Ah, this was very well done and superb with plain rice. However, the amount was miserly even though we had ordered a large portion.

Creamy butter sauce prawns.

I brought the large prawns and I think Shikai made a mistake with the price. A medium portion would be about RM25 but they charged me RM40 even though half the prawns were mine. Must teach Hub to check the bills before paying.

Long life noodles, RM15/US$4.40.

I liked this although someone said it was rather bland. Be warned that Shikai is lighter on the salt than most restaurants, which suits us fine as we eat a low-salt diet anyway. We also didn't go numb from msg; in fact, we hardly detected msg, compared to most Chinese restaurants. I like that. I intend to age with a full head of hair.

Garlic fried Hong Kong kai lan, RM25/US$7.30.

This was done very well, simple yet refreshing but for a medium portion that was more small than medium, this was very expensive.

Chicken in shao xin wine, RM30/US$8.80.

This was quite ordinary, more home-style really. This would be better with plain rice.

Beancurd seafood claypot, RM35/US$10.30.

A good pot of beancurd claypot should have fried beancurd as the main ingredient but this had way too much a mixture of ingredients and not enough beancurd in a so-so gravy that was definitely way too soupy.

Fried rice with salted egg yolks, RM15/US$4.40 for small portion.

This was more fried rice with frozen peas and corn niblets, which was very cheap-looking and tasting. There was neither the distinct flavor of salted egg yolks nor that of a well-fried rice. A big "NO".

That was a good meal, and I hope Shikai will keep up its standards. The service too was very good, with friendly and polite staff. You get a plate of cut fresh seasonal fruits (watermelon and honeydew) free with the meal. One thing to note is that Shikai has become a 'no-pork' restaurant, which is unfortunate but still, try this place for simple delicious dishes. Their crispy ducks are particularly good, but make sure they cook you either Huey, Dewey or Louie and not Uncle Donald. And another thing to note is while many places impose 5 % service charge Shikai charges 10% and with the cost of drinks and tea, expect to pay another 15%.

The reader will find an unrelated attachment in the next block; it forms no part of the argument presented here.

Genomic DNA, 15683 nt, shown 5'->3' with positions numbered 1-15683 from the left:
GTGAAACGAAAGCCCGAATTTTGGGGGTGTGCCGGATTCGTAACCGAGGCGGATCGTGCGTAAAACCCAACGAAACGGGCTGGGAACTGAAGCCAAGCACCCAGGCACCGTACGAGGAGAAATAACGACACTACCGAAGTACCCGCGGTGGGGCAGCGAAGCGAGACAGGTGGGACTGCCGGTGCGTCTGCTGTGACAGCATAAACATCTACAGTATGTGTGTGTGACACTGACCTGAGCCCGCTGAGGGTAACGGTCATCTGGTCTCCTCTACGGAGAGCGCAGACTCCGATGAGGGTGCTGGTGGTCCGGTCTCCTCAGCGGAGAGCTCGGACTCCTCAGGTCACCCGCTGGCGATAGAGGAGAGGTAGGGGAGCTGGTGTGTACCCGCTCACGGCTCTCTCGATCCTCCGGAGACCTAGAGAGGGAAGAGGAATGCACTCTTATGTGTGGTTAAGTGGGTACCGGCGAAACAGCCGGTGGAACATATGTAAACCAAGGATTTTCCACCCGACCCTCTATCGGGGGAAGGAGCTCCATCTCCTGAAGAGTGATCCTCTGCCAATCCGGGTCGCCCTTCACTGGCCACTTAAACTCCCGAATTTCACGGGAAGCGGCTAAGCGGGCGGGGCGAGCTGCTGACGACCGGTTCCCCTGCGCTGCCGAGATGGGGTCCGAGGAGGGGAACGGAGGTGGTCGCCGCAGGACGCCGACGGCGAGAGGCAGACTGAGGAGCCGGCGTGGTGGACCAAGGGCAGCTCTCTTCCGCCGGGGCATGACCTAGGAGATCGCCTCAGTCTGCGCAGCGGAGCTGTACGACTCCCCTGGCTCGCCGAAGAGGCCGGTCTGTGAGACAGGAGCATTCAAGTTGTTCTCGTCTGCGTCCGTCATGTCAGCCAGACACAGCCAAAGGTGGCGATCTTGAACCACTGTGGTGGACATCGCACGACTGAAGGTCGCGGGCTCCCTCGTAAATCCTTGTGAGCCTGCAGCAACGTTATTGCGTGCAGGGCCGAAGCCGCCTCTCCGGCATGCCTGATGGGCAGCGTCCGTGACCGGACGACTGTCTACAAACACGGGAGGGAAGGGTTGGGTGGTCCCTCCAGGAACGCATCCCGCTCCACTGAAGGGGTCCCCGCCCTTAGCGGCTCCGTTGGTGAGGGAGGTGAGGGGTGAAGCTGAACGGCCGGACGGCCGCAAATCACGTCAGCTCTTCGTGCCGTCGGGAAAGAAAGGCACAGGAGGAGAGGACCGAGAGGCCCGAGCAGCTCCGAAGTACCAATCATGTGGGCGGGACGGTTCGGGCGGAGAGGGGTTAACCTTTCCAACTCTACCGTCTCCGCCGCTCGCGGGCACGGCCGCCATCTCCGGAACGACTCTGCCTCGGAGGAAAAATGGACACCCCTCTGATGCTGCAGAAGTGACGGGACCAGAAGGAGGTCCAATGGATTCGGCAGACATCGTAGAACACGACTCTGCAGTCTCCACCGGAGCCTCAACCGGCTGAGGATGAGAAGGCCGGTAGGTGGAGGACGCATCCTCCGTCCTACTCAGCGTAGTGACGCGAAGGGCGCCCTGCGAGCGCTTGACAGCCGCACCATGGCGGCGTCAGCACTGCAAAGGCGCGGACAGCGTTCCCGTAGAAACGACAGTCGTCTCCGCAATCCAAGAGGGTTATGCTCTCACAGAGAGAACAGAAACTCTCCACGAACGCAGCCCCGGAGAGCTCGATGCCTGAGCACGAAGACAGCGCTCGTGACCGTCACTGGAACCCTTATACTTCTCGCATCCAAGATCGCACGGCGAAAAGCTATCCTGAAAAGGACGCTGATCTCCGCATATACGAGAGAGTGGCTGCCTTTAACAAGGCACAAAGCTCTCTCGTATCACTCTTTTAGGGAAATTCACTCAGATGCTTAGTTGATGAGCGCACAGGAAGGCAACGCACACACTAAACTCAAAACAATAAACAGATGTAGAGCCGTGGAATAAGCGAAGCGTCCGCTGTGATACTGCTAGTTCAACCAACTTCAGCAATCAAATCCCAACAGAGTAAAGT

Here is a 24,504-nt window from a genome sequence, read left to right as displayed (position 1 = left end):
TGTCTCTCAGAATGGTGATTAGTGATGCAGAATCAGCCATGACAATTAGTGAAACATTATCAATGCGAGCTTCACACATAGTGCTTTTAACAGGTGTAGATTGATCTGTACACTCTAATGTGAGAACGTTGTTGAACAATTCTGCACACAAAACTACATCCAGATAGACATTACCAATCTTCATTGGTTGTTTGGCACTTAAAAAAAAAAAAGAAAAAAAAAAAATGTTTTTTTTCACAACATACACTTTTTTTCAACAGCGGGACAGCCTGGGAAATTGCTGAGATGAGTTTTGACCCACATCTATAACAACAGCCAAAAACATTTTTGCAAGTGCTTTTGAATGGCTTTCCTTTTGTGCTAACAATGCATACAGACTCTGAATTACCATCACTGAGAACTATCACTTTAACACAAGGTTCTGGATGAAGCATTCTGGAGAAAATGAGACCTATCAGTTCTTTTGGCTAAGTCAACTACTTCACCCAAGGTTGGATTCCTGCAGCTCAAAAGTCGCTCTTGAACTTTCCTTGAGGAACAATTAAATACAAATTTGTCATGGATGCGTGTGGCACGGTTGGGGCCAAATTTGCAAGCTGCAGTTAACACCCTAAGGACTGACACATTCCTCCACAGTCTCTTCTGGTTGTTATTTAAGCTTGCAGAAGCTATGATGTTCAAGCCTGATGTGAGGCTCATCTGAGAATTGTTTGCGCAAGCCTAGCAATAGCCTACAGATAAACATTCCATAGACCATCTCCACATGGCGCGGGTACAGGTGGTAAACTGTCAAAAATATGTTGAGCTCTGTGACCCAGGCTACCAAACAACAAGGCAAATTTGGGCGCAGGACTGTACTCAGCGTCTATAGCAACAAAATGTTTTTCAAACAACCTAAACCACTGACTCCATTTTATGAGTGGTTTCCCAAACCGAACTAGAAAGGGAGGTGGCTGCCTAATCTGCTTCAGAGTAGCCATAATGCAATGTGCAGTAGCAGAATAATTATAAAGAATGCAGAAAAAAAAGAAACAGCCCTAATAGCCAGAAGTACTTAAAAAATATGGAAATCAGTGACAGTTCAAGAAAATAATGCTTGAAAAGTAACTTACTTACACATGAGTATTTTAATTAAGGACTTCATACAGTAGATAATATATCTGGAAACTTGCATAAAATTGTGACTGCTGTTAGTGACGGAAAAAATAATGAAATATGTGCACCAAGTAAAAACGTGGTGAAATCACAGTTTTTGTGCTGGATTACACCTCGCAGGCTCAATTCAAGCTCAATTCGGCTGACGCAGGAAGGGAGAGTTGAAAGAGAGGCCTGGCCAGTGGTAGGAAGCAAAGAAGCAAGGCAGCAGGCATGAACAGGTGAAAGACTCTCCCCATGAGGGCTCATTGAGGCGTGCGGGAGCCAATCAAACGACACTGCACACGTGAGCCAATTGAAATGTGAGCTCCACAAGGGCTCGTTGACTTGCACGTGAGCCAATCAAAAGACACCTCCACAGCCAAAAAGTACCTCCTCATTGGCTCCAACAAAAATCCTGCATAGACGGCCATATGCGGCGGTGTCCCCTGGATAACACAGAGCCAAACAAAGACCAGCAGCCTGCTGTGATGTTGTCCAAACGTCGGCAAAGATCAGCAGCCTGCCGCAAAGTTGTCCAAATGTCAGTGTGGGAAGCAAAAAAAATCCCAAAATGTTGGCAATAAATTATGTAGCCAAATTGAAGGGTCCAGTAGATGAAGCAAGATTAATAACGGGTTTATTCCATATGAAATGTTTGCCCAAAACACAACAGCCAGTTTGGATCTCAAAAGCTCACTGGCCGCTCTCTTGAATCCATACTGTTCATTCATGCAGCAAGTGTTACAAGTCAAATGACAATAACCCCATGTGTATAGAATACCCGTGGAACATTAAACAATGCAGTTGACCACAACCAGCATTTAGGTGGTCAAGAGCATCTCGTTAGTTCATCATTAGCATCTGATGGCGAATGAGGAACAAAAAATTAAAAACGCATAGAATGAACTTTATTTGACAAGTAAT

Shikai Restaurant
Kompleks Asia City
Tel:088 484242


ganache-ganache said...

we go there very often, I love the tang gui duck, hubby likes the mango fish but have stay away because they use dory !

Denise ^ ChickyEGG said...

yaya! the only thing i feel uncomfortable about this rest is the light too dim! probably close-to-dark . I dont like to eat in a dim place as I can't check my food probably b4 I spoon them in my mouth! U know! sometimes U can even spot some tiny weeny xxx in the food! ( I m not saying Shikai)

Denise ^ ChickyEGG said...


Precious Pea said...

Some of the dishes looks really good, especially the steamed fish and duck. Pricing was, am surprised that they charge RM25 for a plate of brinjal. Is this a high class restaurant?

"Joe" who is constantly craving said...

they charge 10% service tax? or service charge? got to make it clear..bcoz service tax is a flat 5%..and for restaurants with a 3 million dollar annual turnover..

prices really arent cheap hor..25rm portions for vegetables..im sure u can get some huge plates even in KL..

terri@adailyobsession said...

ganache: thanx for reminding me tt it was tang gui duck. yes yes they only use dory (which wey n i dislike) tt's why i brought my own fish.